Date Awarded


Document Type


Degree Name

Master of Science (M.Sc.)




Paul Kieffaber

Committee Member

Cheryl Dickter

Committee Member

Adrian Bravo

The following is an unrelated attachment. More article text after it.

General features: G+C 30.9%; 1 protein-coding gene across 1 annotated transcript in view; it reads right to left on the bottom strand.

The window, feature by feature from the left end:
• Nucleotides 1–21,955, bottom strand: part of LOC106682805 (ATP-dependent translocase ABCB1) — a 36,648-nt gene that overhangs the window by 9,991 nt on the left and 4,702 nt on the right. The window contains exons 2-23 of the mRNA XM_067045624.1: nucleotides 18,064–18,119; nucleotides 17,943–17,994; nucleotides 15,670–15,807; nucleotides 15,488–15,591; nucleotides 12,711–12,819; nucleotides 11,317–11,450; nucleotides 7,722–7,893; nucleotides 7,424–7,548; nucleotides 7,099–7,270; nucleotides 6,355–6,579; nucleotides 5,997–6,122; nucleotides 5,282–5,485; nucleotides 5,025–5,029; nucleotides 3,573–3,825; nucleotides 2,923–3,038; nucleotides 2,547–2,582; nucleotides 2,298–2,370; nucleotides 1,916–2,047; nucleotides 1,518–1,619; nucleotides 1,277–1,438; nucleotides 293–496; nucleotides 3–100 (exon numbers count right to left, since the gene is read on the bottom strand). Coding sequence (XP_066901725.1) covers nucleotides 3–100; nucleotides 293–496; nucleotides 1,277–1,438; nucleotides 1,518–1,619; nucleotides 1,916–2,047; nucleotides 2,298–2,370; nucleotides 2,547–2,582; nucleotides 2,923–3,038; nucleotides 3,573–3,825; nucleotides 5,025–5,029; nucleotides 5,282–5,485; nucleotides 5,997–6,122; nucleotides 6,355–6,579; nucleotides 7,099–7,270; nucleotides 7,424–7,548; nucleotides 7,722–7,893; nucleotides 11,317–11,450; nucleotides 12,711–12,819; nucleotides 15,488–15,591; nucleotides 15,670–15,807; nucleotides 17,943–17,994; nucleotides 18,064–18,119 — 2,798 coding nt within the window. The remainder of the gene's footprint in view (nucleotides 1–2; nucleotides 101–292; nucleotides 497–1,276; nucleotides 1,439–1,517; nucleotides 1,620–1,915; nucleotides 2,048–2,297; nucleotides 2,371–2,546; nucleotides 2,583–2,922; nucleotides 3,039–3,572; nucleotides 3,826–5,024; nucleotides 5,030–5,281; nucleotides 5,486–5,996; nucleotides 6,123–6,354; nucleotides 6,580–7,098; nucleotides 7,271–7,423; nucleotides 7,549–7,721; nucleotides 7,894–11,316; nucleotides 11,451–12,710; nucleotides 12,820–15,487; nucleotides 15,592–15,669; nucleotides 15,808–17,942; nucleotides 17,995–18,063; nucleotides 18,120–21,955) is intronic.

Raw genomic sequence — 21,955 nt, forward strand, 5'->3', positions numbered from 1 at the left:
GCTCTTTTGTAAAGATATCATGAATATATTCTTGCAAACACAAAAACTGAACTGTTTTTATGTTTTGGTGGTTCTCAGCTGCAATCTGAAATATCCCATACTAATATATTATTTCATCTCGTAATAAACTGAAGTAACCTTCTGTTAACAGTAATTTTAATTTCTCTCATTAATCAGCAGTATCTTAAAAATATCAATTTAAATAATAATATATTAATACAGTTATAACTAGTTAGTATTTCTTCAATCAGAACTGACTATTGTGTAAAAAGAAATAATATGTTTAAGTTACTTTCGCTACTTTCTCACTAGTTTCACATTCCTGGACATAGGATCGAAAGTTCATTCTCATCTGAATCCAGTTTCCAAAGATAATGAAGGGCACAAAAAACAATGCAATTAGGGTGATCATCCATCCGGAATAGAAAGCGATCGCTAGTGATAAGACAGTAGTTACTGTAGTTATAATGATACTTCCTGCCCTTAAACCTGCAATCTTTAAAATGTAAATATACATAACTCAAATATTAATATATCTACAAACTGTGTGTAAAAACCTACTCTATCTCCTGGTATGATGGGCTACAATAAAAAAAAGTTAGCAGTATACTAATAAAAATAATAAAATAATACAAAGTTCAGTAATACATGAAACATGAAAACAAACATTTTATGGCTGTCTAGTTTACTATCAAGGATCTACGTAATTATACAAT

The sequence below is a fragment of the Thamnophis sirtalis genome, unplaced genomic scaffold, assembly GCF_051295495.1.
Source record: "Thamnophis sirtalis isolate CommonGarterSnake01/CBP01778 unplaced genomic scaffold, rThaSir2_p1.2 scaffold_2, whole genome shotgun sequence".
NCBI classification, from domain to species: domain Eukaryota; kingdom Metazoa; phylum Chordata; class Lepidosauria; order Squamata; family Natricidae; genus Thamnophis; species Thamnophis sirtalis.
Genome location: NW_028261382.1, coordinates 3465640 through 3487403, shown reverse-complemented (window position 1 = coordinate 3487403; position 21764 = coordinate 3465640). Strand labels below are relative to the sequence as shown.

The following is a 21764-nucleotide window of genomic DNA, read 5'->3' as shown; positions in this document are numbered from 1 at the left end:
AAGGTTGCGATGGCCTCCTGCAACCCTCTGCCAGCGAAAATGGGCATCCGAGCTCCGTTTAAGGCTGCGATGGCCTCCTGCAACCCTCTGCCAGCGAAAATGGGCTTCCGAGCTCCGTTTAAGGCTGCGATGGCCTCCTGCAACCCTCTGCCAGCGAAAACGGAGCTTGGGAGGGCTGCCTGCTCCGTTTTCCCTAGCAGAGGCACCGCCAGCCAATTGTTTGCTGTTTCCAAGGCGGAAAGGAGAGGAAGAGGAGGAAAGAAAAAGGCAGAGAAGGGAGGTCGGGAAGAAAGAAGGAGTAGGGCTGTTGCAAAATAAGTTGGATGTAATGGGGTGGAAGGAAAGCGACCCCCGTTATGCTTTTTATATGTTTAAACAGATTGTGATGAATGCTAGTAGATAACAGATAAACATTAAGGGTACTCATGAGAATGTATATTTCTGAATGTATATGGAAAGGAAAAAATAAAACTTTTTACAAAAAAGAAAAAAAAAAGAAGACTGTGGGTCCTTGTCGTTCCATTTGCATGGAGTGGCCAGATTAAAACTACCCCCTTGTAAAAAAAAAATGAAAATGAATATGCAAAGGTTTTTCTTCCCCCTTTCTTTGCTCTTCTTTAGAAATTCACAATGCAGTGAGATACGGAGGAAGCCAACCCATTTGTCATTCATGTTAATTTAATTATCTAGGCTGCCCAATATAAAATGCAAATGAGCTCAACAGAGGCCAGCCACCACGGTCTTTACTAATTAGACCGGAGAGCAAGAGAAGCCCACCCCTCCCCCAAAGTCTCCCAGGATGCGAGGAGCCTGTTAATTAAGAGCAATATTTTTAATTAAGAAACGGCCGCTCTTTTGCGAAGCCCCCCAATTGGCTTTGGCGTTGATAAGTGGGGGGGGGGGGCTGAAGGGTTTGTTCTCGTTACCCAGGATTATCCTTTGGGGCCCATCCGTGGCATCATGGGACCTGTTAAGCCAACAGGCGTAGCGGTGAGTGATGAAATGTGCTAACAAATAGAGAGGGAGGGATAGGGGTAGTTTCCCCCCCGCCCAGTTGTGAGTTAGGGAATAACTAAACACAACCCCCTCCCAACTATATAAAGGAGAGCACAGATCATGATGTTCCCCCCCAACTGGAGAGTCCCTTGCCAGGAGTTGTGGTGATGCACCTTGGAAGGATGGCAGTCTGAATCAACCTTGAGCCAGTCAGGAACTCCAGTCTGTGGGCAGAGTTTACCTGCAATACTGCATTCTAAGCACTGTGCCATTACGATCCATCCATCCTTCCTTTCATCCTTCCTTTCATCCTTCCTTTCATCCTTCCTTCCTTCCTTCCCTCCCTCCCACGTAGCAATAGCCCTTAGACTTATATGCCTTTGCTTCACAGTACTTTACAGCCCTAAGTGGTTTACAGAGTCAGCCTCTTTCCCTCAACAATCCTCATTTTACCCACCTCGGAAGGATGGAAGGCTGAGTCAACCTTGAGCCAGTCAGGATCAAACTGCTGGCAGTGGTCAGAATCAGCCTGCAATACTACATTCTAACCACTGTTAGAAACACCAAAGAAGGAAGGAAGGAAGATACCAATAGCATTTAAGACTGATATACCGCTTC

Alcohol and cannabis are some of the most ubiquitous substances on college campuses. While the reason for use varies between each individual, from social lubricant to sleeping aid, nearly half of higher-education students endorse alcohol and/or cannabis use in the last month. Despite this popularity, there is still a deeply ingrained level of stigma around substance use and substance use disorders and people who use substances or struggle with substance use disorders are subject to a litany of damaging perceptions, such as being deemed violent, unpredictable, weak, and untrustworthy.. Most research on the stereotypic thinking surrounding substance use focuses on explicit judgements about the moral character of users. However, to the best of our knowledge, there is little information about the implicit judgements and perceptions of people who use substances. Humans glean vast amounts of information just from looking at another person’s face and the fluency of that processing often leads to fallible judgments. Do you know what a person with substance use disorder looks like? Are there characteristics in a person’s appearance that may lend themselves to being identified as a user or nonuser of substances? The purpose of this study is to determine the implicit visual characteristics that are part of the implicit perceptual biases regarding substance use — the primary aims being (1) create proxies of the mental representations of alcohol and cannabis users in a reverse correlation paradigm and (2) determine if there are common properties within the images generated that can be used to discriminate between substance type and use status. The results revealed that implicit perceptual biases regarding substance were rooted in gender differences with masculinity being strongly associated with substance use. Interestingly, the implicit perceptual biases related to the type of drug used (alcohol or cannabis) was less rooted in gender biases but defined more by dimensions of race and personality. These findings confirm that there are implicit biases related to substance use and demonstrate that these biases may be unique to different substance types.



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